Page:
Patients with HF and preserved EF had the fewest mitral valve interventions, followed by those with mid-range and reduced EFs (2.2%, 2.5%, and 3.1%, respectively).

During a median follow-up of 60 months, 33% of patients died.

At 4 years, 39% of HF patients with severe sMR and 25% of those with no/mild sMR had died, compared with an expected 2% fatal event rate for persons of the same age and sex in the community (P < .001). A similar pattern was observed at 8 years (55%, 37% and 14%, respectively; P <.001).

Compared with the expected survival for people of the same age and sex, excess mortality was seen in patients with moderate sMR (hazard ratio [HR], 5.08) and those with severe sMR (HR, 7.53; P < .001 for both).

When compared with HF patients with no/mild sMR, the risk for mortality climbed with increased sMR severity, with unadjusted hazard ratios of 1.29 for moderate regurgitation and 1.82 for severe regurgitation (P < .001 for both).

The results remained "virtually unchanged" after multivariable adjustment in a traditional clinical risk factor model and in a bootstrap adjusted model, the authors report.

The significant adverse impact of severe sMR in HF patients was consistent across all the examined subgroups, except for patients with severely reduced right ventricular function.

The excess mortality of severe sMR was most pronounced in patients with HF and mid-range EF (HR, 2.53) and reduced EF (HR, 1.70), followed by preserved EF (HR, 1.52; P <.001 for all).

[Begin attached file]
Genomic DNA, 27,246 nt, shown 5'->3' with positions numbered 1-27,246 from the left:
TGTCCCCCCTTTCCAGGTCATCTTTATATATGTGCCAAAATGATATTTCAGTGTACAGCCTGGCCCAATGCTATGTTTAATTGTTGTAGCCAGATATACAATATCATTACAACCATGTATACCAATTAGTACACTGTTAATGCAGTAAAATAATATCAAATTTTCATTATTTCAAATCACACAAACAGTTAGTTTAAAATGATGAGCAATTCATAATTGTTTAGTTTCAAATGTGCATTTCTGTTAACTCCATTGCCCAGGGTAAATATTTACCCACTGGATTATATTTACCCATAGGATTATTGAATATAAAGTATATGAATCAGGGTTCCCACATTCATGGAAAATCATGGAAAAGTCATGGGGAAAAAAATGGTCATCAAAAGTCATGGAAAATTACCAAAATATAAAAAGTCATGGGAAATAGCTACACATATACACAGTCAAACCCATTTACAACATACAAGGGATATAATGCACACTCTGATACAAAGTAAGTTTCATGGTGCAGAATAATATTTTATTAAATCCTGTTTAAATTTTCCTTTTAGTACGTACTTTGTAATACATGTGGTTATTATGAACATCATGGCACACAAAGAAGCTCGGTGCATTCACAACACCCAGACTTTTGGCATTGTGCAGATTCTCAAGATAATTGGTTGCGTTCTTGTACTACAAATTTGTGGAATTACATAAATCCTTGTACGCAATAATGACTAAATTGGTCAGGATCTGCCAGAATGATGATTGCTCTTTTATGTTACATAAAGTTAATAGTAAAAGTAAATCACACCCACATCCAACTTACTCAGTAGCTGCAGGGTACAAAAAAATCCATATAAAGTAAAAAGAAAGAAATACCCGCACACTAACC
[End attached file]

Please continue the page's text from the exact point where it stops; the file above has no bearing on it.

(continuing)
"Mortality was high overall and in each HF subgroup," an impact that was "previously established in patients with reduced EF, but not in mid-range and preserved EF in HF," Goliasch and Bartko commented.

"Despite broad population healthcare coverage and all available state-of-the-art treatment options, surgical valve repair and replacement are rarely performed owing to the associated high risk features of patients with sMR," the authors write. Less-invasive treatment is also rarely used; however, "transcatheter mitral valve repair should be considered across the entire spectrum of heart failure to keep up with the increasing demand for treatment."

Multidisciplinary Approach

Commenting on the study for theheart.org | Medscape Cardiology, Gurusher Panjrath, MD, director of the heart failure and mechanical circulatory program at George Washington University Hospital, Washington, DC, said that its "biggest take-home message is to re-emphasize that clinicians need to be looking at and recognizing sMR in the HF population."

Panjrath, who is the immediate-past chair of the American College of Cardiology's Heart Failure and Transplant Section Leadership Council and was not involved with the study, said clinicians should "appreciate the association with outcomes and see it as an opportunity to enhance management and overcome therapeutic inertia."

In patients who have moderate to severe sMR despite appropriate medical management, "consideration should be made for surgical or transcatheter mitral valve repair, as appropriate," Panjrath said.

The lack of proof that surgical valve repair or replacement can improve survival in sMR "justifies a conservative surgical approach restricted to those for whom another cardiac procedure, such as bypass grafting, is vital," the authors write.

They also note that there is a paucity of controlled data on the effect of sMR with transcatheter mitral repair in HF with mid-range and preserved EFs, but that the ongoing RESHAPE-HF2 trial of the MitraClip might clarify whether or not treatment benefit with an expanded EF spectrum up to 45% can be expected.

The study was supported by the Austrian Science Fund. Goliasch and Bartko report no relevant financial relationships. The other authors' disclosures are listed in the paper. Panjrath reports no relevant financial relationships.

BMJ. Published online June 30, 2021. Full text